Self-publishing requires different skills than writing does; you need to be a project manager, a marketer, a publicist, and more. As such, many authors rely on experts to handle the nonwriting details when putting out their own books. Some may try to do it all themselves but eventually discover that in order to successfully self-publish, one typically needs a little help. After Clayton Smith self-published a book of short stories, Pants on Fire: A Collection of Lies, in August 2013, and then a novel, Apocalypticon, in January 2014, he figured out which parts of the process he could handle himself and which required assistance from others. Using what he learned in the process, he then founded a company to help other authors self-publish. I spoke with Smith about his experiences, and then talked with Kim Bookless, an editor and consultant who works exclusively with self-published authors, and Lissy Peace, an experienced publicist who has worked with both self-published and traditionally published authors.
The Author’s Approach
Clayton Smith holds a journalism degree from the University of Missouri. He lives in Chicago, where he studied arts management at Columbia College and worked in marketing for Ticketmaster. In addition to his novel and story collection, he has also self-published a children’s book, three digital short stories, and a play.
I have been writing on and off since childhood. In between work and teaching, I was always working on several projects—but I would write several thousand words and then not finish the piece. As I neared thirty, I knew it was time to get serious. I chose the book that I was having the most fun with, my novel, and planned to go the traditional publishing route. I received twenty rejections, and more than half were form letters with no constructive criticism. But I didn’t want to give up. I had worked really hard and I knew this was the book I wanted to publish.
Determined to get the book out into the marketplace, I began to consider self-publishing. I realized the process was complicated, and knew I had to spend the time to learn about it, so I decided to do a test run by first publishing a short story collection. That way, I could get any mistakes out of the way before publishing my novel. I spent about eight months assembling the stories in Pants on Fire: A Collection of Lies, and researching self-publishing. I had a graphic designer friend do the cover, which in retrospect was pretty bad. I didn’t pay for any editing. I posted it on Amazon and sold only a few hundred copies. I thought I had done my homework, but not hiring a book designer or an editor were rookie mistakes. For my novel, Apocalypticon, I hired an editor I had found online and used 99designs.com for the jacket. I then republished Pants on Fire—after having the stories edited and a new jacket designed. The new edition has been selling better.
I didn’t think endorsements were important, so neither book has blurbs. But I’ll be getting them for future books. I did look into hiring a publicist but ended up not using one. Because I handled social media for Ticketmaster, I was comfortable promoting online; I have about twenty-five hundred Twitter followers and I’ve been trying to grow my e-mail list. My followers are supportive and they’re engaged when I discuss my work. I did launch events in Chicago and in my hometown of Saint Louis.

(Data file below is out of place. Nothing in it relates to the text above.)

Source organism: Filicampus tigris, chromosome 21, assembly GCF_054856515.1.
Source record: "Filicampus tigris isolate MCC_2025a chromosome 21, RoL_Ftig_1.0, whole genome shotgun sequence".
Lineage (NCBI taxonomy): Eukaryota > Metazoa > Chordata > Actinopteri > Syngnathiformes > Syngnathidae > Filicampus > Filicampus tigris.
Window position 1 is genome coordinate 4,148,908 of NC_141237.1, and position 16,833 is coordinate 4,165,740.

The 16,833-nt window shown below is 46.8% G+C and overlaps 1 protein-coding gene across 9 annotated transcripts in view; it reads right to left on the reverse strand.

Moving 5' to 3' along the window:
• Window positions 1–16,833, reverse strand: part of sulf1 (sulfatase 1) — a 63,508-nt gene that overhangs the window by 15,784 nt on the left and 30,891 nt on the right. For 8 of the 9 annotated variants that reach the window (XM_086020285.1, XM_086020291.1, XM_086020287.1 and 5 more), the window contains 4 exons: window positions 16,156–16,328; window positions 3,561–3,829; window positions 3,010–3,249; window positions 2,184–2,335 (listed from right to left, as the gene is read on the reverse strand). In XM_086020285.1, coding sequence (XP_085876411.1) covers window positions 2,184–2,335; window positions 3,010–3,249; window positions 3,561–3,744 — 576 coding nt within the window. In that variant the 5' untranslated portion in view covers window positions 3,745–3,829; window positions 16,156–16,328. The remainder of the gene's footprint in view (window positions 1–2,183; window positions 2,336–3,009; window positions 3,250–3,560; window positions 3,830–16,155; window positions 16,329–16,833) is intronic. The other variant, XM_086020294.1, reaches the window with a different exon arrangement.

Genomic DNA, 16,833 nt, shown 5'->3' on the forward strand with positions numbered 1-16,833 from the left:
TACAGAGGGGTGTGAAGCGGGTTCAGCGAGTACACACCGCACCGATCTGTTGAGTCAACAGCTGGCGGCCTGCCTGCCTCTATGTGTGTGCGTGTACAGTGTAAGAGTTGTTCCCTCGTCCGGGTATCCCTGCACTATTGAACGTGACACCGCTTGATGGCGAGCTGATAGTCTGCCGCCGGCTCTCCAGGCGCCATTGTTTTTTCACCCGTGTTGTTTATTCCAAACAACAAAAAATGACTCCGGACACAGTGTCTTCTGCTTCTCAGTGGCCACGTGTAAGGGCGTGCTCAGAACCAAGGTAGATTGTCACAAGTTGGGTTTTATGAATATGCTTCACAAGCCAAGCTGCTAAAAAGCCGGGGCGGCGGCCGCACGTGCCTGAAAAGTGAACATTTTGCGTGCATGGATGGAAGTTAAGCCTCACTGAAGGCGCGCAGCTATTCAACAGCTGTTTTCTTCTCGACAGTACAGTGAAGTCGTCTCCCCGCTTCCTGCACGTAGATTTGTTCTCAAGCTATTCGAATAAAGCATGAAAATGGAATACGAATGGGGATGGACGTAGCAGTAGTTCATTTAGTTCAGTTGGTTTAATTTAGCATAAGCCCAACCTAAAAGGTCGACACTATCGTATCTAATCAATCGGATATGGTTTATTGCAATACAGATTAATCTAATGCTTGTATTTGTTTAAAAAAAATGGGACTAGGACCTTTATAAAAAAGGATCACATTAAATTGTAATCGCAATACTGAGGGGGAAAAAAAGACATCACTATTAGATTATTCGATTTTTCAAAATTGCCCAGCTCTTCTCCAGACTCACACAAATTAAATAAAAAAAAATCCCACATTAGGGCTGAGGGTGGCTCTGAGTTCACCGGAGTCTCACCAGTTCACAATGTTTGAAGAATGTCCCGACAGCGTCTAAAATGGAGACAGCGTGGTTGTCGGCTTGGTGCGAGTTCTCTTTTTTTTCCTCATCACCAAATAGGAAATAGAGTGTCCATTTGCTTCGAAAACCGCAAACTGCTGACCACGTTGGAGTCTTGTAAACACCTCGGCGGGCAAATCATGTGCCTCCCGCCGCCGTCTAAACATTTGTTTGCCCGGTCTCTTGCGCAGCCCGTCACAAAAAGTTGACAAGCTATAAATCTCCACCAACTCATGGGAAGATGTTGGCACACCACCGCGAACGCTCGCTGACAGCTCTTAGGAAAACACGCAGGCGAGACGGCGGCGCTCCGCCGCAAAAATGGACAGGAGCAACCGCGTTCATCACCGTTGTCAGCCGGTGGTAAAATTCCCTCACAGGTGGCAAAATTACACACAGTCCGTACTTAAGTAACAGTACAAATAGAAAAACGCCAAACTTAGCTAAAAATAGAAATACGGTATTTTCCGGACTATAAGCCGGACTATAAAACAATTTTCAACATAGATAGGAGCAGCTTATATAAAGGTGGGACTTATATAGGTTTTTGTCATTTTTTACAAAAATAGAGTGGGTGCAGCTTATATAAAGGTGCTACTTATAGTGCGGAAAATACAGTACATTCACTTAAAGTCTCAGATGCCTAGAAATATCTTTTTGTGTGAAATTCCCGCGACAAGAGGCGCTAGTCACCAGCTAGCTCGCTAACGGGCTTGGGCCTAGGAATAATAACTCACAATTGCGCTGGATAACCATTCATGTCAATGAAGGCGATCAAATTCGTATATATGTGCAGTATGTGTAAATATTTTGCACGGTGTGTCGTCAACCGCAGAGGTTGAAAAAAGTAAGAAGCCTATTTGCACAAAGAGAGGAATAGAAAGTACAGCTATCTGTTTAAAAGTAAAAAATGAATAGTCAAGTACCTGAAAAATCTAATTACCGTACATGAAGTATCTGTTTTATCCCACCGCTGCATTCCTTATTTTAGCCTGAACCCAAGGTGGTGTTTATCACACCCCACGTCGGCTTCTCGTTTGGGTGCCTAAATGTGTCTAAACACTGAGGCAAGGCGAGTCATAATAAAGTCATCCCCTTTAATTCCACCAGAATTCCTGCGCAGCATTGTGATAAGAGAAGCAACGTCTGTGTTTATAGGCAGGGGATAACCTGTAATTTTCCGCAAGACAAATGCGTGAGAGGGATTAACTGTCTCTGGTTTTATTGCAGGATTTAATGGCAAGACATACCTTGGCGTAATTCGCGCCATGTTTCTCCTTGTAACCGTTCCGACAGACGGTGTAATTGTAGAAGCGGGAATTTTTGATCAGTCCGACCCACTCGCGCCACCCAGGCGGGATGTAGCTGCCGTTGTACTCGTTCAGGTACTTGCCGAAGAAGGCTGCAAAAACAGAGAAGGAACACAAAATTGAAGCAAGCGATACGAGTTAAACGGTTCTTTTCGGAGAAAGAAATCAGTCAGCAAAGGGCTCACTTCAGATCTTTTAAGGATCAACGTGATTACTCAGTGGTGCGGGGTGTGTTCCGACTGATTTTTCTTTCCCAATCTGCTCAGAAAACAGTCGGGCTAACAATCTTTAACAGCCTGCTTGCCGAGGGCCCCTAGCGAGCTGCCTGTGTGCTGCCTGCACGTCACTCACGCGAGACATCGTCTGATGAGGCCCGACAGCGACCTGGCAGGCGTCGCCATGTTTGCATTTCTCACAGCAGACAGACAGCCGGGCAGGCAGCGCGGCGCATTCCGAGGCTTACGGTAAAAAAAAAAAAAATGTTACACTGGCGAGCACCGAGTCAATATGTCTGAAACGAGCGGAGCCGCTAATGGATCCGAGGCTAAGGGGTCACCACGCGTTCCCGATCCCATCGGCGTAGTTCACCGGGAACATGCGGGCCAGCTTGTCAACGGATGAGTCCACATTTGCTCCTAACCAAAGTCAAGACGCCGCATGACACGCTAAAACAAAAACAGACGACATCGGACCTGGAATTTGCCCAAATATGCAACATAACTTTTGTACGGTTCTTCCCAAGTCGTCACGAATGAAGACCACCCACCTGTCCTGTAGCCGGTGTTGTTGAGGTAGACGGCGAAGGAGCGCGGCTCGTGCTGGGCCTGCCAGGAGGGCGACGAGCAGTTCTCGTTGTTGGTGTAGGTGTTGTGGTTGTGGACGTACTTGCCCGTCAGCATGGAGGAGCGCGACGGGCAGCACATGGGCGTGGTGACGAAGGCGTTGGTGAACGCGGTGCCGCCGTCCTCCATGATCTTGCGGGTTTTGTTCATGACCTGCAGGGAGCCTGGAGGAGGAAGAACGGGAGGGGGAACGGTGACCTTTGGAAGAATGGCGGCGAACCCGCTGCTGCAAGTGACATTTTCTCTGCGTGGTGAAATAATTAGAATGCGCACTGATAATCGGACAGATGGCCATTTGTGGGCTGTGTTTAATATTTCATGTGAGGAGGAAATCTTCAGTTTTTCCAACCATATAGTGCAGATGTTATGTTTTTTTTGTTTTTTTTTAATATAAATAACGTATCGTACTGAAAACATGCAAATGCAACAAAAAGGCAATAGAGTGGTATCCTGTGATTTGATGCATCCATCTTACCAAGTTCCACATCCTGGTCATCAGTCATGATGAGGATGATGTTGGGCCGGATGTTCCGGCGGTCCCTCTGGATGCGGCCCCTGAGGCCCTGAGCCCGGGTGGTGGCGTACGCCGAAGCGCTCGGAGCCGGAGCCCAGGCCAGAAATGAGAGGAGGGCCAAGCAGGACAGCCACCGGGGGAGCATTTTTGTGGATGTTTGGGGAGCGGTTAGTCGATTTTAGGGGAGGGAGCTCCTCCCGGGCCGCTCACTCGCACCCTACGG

I’ve gotten a few reviews, have spoken at a conference in Chicago, and appeared on a few panels. I’ve sold about thirty-five thousand books, including some twenty thousand free downloads from a Kindle promotion this past February, which only cost one hundred fifteen dollars. I probably spent less than three hundred dollars on the first edition of Pants on Fire, and it showed. For the novel, I spent about twelve hundred dollars and I’ve made that sum back.
After my experience—especially knowing the mistakes I made—I formed Dapper Press with Steven Luna, another writer. We help authors through the self-publishing process by providing low-cost services including editing, copyediting, proofreading, and design. We put together publishing packages based on the services that each writer needs. We have a small team of freelancers, and we help authors produce both e-books and paperbacks for between seventeen hundred and two thousand dollars.
As for my own work, this past March I self-published the first title in a new children’s series, Mabel Gray and the Wizard Who Swallowed the Sun. (Imagine Harry Potter and The Wizard of Oz directed by Tim Burton.) I wouldn’t rule out traditional publishing in the future, but for now I’ll continue to self-publish. My advice for writers considering self-publishing is twofold: First, remember that a good book editor is different from a friend with a command of the English language. Don’t balk at hiring an editor. Second, get help and input from other authors through a writers group or a self-publishing meet-up. The authors will be supportive and provide objective feedback. If you only talk to friends, they’re not likely to be critical.